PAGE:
American Health Care Trends: Old, Fat and Lazy

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The Current AMA Executive Summary”Health in the United States: Health Care Trends” contains both a little hope and a lot of gloom.

By 2050 the segment of the population over 65 will double from now to 83.7 million. It follows that the incidence of chronic illness will rise dramatically. Since 1990, smoking has decreased from 29.5% to 18.1% of the adult population. Probably as a consequence, stroke has declined 34%, heart disease 27 percent, and cancer 17%. This sounds great but…

Since 1990, the obesity rate in adults (defined as BMI over 30) has increased from 12 percent to 29.6%. During the exact same time diabetes rose from 4.4% to 10% of all adults. Jupiter Bat Removal predicts that by 2050, thirty percent of adults will have diabetes. Because of this, obesity is now the major cause of heart attacks. Physical inactivity is a significant reason. Only 21% of adults get the US Department of Health and Human Services recommended 150 minutes of exercise weekly. My observation is that most get no exercise. Many employers now offer health programs that provide financial rewards for healthy behaviours. This might be a significant step in the right direction. Of course, punitive actions denying health insurance to the morbidly obese or uncontrolled diabetics may also be coming, especially if the federal government leaves the medical insurance business to private businesses.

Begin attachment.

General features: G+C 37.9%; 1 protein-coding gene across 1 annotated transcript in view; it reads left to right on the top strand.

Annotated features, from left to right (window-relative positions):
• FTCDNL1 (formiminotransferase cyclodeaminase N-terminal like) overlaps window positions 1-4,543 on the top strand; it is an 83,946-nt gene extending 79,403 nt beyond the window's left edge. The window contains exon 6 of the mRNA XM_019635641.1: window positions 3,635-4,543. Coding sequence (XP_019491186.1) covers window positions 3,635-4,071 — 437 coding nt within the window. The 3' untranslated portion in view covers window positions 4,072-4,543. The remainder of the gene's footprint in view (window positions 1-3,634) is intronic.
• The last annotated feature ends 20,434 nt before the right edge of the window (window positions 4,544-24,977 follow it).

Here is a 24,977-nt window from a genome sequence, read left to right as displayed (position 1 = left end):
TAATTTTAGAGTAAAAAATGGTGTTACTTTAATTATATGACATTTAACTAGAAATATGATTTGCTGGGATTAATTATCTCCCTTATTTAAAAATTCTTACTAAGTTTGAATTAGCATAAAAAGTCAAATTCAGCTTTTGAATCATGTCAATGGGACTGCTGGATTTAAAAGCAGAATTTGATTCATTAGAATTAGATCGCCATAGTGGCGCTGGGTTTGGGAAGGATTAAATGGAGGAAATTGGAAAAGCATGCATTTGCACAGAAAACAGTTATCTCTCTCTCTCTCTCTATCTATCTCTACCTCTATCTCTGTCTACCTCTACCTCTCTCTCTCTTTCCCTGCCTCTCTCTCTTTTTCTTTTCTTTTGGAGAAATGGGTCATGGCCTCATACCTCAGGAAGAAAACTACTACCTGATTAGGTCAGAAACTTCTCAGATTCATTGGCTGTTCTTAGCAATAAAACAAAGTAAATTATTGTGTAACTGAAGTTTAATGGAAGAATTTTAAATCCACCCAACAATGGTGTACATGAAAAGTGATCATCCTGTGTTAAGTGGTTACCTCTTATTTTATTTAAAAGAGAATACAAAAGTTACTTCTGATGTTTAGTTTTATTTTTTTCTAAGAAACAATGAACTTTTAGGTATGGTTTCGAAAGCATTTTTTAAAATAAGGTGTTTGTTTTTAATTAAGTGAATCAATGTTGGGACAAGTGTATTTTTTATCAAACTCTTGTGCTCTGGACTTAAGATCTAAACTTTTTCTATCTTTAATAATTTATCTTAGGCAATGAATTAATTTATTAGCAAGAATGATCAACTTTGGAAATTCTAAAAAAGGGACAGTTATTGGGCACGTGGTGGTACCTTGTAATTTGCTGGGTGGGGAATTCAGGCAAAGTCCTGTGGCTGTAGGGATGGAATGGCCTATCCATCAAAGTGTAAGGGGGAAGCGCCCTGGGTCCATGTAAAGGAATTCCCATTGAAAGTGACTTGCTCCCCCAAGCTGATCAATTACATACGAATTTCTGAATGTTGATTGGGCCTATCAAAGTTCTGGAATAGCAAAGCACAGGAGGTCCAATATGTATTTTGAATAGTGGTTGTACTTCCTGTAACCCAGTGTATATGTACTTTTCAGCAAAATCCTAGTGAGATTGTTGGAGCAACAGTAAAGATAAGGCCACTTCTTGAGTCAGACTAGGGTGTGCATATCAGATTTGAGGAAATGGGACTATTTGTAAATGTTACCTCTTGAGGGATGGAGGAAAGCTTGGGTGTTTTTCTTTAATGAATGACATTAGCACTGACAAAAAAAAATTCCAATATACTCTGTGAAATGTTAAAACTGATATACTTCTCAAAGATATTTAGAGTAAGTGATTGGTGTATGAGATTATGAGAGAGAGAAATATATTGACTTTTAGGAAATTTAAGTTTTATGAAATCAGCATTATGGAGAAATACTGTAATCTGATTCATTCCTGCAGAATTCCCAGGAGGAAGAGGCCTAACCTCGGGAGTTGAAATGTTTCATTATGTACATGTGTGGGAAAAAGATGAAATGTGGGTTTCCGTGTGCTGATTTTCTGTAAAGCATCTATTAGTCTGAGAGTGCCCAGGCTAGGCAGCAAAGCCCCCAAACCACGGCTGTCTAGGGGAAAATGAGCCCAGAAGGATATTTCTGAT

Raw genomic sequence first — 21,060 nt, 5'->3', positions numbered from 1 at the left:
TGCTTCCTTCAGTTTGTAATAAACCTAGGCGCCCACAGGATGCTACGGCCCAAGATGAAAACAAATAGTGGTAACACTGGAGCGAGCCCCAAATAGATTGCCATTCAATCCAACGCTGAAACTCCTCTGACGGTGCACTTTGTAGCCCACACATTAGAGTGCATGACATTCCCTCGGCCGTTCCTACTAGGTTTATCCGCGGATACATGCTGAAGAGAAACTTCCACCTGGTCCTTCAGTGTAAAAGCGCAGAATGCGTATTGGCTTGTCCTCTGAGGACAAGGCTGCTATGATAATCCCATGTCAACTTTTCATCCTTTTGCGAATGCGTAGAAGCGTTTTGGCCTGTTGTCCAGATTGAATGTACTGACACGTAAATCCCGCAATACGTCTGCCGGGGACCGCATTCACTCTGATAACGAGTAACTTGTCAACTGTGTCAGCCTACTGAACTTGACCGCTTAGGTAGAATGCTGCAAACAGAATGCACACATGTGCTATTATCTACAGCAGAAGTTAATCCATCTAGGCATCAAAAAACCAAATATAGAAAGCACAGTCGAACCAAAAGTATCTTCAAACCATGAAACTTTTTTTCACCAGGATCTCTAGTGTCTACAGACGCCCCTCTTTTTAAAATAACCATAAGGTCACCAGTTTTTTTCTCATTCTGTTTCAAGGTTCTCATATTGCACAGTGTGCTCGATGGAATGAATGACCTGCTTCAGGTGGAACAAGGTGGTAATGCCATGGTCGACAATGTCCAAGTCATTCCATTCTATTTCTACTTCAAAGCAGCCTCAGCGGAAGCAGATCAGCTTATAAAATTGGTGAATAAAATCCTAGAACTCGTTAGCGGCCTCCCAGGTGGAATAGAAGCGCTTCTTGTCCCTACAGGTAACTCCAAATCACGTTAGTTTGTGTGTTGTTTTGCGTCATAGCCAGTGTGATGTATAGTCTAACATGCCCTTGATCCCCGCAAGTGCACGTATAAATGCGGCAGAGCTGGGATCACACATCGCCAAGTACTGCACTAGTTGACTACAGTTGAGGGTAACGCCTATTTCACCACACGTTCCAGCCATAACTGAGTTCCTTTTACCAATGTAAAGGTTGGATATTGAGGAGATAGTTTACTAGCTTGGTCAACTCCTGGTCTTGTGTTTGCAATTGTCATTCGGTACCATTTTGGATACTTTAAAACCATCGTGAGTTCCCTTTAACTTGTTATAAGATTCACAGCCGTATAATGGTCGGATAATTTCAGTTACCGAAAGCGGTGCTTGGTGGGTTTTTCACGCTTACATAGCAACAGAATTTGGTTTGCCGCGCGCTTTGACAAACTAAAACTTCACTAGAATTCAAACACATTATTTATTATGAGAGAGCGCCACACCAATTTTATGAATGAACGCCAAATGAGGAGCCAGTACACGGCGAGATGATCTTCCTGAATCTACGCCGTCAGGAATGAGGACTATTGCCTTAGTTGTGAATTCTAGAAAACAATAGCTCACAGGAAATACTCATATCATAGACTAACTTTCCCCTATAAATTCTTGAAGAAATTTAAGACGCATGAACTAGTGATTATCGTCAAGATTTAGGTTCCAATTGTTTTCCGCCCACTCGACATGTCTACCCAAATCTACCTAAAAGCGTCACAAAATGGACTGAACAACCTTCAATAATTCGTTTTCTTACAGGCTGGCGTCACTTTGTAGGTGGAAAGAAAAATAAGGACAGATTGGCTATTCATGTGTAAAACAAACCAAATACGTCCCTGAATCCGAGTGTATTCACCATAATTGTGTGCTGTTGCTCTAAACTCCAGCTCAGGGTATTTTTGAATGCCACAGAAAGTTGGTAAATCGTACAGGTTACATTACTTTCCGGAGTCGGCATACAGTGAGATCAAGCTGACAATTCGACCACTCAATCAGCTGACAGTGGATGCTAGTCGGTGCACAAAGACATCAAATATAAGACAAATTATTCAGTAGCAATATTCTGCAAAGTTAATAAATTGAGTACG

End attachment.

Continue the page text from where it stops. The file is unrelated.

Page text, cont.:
Is There a Doctor in the Zip Code?

The AMA reports that primary care doctors are closing their practices and either retiring early or moving to non-clinical areas like insurance, quality management, the pharmaceutical industry or even medical informatics. Since the demand for health services will increase dramatically, an increasing percentage of primary care will be provided by PAs and Nurse Practitioners. I expect they will have increasing independence. This is not necessarily a bad thing, many of these caregivers are excellent and provide compassionate and comprehensive care. A possible byproduct of this trend may be an increase in demand for referrals and subspecialty care, such as sending diabetics to endocrinologists and COPD patients to lung experts.

A dystopian future looms at which the cost of health care is greater than our resources can handle. In this rather terrifying situation, someone will have to be refused services, probably either the powerless or those who refuse to embrace mandatory health guidelines. It’s not come to that yet. We still have the time to make recommended changes in diet and activity. Remember, who could have predicted everyone would stop smoking?

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